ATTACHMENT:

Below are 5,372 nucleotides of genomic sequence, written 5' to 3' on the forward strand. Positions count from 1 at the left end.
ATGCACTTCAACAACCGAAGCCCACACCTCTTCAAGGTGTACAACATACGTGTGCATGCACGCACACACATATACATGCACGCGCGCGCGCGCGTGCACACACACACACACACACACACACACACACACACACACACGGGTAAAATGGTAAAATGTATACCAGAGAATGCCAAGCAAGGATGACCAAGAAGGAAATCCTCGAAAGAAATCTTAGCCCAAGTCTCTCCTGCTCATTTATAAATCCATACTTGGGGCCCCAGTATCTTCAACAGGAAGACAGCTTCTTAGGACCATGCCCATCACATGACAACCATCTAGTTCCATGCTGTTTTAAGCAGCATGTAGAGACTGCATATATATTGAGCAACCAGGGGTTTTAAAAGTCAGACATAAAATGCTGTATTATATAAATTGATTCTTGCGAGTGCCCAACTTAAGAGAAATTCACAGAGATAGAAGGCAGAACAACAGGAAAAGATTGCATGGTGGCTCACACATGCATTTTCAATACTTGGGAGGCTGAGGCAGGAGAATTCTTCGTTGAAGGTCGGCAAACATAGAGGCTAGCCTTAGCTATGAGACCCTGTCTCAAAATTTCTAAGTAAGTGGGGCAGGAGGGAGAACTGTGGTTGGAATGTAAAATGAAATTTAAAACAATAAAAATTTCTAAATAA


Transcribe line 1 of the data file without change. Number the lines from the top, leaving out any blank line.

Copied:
Below are 5,372 nucleotides of genomic sequence, written 5' to 3' on the forward strand. Positions count from 1 at the left end.